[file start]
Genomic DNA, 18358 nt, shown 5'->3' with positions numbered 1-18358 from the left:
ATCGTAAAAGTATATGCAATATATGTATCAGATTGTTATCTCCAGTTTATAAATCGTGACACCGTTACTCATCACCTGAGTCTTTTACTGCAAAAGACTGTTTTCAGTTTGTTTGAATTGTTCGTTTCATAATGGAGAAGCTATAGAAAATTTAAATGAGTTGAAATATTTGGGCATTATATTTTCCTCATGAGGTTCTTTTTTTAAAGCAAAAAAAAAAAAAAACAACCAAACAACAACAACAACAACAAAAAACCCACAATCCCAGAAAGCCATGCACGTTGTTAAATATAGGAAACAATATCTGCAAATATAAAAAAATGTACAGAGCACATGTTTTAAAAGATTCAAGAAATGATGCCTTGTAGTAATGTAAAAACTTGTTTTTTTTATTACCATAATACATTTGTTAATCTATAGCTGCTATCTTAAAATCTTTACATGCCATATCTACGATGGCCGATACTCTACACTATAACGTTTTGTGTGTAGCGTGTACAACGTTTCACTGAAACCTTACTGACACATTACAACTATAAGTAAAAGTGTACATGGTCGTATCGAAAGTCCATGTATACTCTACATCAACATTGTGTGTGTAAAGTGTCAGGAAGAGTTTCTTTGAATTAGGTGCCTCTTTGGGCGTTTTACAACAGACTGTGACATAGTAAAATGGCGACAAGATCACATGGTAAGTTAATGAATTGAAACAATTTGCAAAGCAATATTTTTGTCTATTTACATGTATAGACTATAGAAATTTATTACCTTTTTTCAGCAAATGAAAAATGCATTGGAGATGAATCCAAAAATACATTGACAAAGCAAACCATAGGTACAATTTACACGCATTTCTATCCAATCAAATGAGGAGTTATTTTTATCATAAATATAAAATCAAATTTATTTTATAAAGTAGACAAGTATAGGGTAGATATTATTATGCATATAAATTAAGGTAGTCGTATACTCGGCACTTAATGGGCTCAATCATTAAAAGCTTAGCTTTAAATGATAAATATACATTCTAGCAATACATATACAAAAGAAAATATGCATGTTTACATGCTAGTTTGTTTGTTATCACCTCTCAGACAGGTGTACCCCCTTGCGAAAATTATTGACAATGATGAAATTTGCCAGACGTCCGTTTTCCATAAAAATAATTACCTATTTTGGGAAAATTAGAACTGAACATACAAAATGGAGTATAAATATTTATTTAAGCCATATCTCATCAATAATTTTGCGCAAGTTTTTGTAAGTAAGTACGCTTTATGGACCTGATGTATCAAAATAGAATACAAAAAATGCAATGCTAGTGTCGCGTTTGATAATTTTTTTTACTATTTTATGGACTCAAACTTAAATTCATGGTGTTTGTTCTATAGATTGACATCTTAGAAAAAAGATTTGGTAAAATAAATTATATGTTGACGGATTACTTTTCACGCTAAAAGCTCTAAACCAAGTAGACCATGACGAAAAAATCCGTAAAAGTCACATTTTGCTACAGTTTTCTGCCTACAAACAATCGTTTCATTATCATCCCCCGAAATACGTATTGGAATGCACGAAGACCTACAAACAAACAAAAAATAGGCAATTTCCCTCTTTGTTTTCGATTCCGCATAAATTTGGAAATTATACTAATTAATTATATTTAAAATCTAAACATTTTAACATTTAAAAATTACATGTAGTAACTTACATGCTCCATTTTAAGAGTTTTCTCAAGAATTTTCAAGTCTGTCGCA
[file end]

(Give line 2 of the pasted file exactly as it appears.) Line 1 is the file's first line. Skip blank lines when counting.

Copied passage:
ATCGTAAAAGTATATGCAATATATGTATCAGATTGTTATCTCCAGTTTATAAATCGTGACACCGTTACTCATCACCTGAGTCTTTTACTGCAAAAGACTGTTTTCAGTTTGTTTGAATTGTTCGTTTCATAATGGAGAAGCTATAGAAAATTTAAATGAGTTGAAATATTTGGGCATTATATTTTCCTCATGAGGTTCTTTTTTTAAAGCAAAAAAAAAAAAAAACAACCAAACAACAACAACAACAACAAAAAACCCACAATCCCAGAAAGCCATGCACGTTGTTAAATATAGGAAACAATATCTGCAAATATAAAAAAATGTACAGAGCACATGTTTTAAAAGATTCAAGAAATGATGCCTTGTAGTAATGTAAAAACTTGTTTTTTTTATTACCATAATACATTTGTTAATCTATAGCTGCTATCTTAAAATCTTTACATGCCATATCTACGATGGCCGATACTCTACACTATAACGTTTTGTGTGTAGCGTGTACAACGTTTCACTGAAACCTTACTGACACATTACAACTATAAGTAAAAGTGTACATGGTCGTATCGAAAGTCCATGTATACTCTACATCAACATTGTGTGTGTAAAGTGTCAGGAAGAGTTTCTTTGAATTAGGTGCCTCTTTGGGCGTTTTACAACAGACTGTGACATAGTAAAATGGCGACAAGATCACATGGTAAGTTAATGAATTGAAACAATTTGCAAAGCAATATTTTTGTCTATTTACATGTATAGACTATAGAAATTTATTACCTTTTTTCAGCAAATGAAAAATGCATTGGAGATGAATCCAAAAATACATTGACAAAGCAAACCATAGGTACAATTTACACGCATTTCTATCCAATCAAATGAGGAGTTATTTTTATCATAAATATAAAATCAAATTTATTTTATAAAGTAGACAAGTATAGGGTAGATATTATTATGCATATAAATTAAGGTAGTCGTATACTCGGCACTTAATGGGCTCAATCATTAAAAGCTTAGCTTTAAATGATAAATATACATTCTAGCAATACATATACAAAAGAAAATATGCATGTTTACATGCTAGTTTGTTTGTTATCACCTCTCAGACAGGTGTACCCCCTTGCGAAAATTATTGACAATGATGAAATTTGCCAGACGTCCGTTTTCCATAAAAATAATTACCTATTTTGGGAAAATTAGAACTGAACATACAAAATGGAGTATAAATATTTATTTAAGCCATATCTCATCAATAATTTTGCGCAAGTTTTTGTAAGTAAGTACGCTTTATGGACCTGATGTATCAAAATAGAATACAAAAAATGCAATGCTAGTGTCGCGTTTGATAATTTTTTTTACTATTTTATGGACTCAAACTTAAATTCATGGTGTTTGTTCTATAGATTGACATCTTAGAAAAAAGATTTGGTAAAATAAATTATATGTTGACGGATTACTTTTCACGCTAAAAGCTCTAAACCAAGTAGACCATGACGAAAAAATCCGTAAAAGTCACATTTTGCTACAGTTTTCTGCCTACAAACAATCGTTTCATTATCATCCCCCGAAATACGTATTGGAATGCACGAAGACCTACAAACAAACAAAAAATAGGCAATTTCCCTCTTTGTTTTCGATTCCGCATAAATTTGGAAATTATACTAATTAATTATATTTAAAATCTAAACATTTTAACATTTAAAAATTACATGTAGTAACTTACATGCTCCATTTTAAGAGTTTTCTCAAGAATTTTCAAGTCTGTCGCA